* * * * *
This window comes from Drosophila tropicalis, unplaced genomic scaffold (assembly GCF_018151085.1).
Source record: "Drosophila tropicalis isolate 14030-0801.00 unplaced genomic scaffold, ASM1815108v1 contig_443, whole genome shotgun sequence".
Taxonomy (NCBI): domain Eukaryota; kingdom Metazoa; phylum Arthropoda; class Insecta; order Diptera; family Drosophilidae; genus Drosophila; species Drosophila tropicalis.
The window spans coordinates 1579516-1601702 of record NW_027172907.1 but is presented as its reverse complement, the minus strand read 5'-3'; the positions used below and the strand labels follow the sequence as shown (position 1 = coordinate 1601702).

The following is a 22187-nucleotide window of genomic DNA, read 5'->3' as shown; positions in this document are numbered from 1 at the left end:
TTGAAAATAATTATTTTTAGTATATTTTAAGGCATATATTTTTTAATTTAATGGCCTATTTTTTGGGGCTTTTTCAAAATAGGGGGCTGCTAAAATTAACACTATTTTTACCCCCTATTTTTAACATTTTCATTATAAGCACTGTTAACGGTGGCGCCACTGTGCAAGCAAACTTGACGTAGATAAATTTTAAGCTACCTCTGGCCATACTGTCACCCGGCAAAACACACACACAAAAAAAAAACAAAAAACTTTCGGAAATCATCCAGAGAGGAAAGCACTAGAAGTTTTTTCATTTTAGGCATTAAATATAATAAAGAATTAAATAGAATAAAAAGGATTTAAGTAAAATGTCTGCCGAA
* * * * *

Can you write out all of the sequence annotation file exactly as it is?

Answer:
This window comes from Drosophila tropicalis, unplaced genomic scaffold (assembly GCF_018151085.1).
Source record: "Drosophila tropicalis isolate 14030-0801.00 unplaced genomic scaffold, ASM1815108v1 contig_443, whole genome shotgun sequence".
Taxonomy (NCBI): domain Eukaryota; kingdom Metazoa; phylum Arthropoda; class Insecta; order Diptera; family Drosophilidae; genus Drosophila; species Drosophila tropicalis.
The window spans coordinates 1579516-1601702 of record NW_027172907.1 but is presented as its reverse complement, the minus strand read 5'-3'; the positions used below and the strand labels follow the sequence as shown (position 1 = coordinate 1601702).

The following is a 22187-nucleotide window of genomic DNA, read 5'->3' as shown; positions in this document are numbered from 1 at the left end:
TTGAAAATAATTATTTTTAGTATATTTTAAGGCATATATTTTTTAATTTAATGGCCTATTTTTTGGGGCTTTTTCAAAATAGGGGGCTGCTAAAATTAACACTATTTTTACCCCCTATTTTTAACATTTTCATTATAAGCACTGTTAACGGTGGCGCCACTGTGCAAGCAAACTTGACGTAGATAAATTTTAAGCTACCTCTGGCCATACTGTCACCCGGCAAAACACACACACAAAAAAAAAACAAAAAACTTTCGGAAATCATCCAGAGAGGAAAGCACTAGAAGTTTTTTCATTTTAGGCATTAAATATAATAAAGAATTAAATAGAATAAAAAGGATTTAAGTAAAATGTCTGCCGAA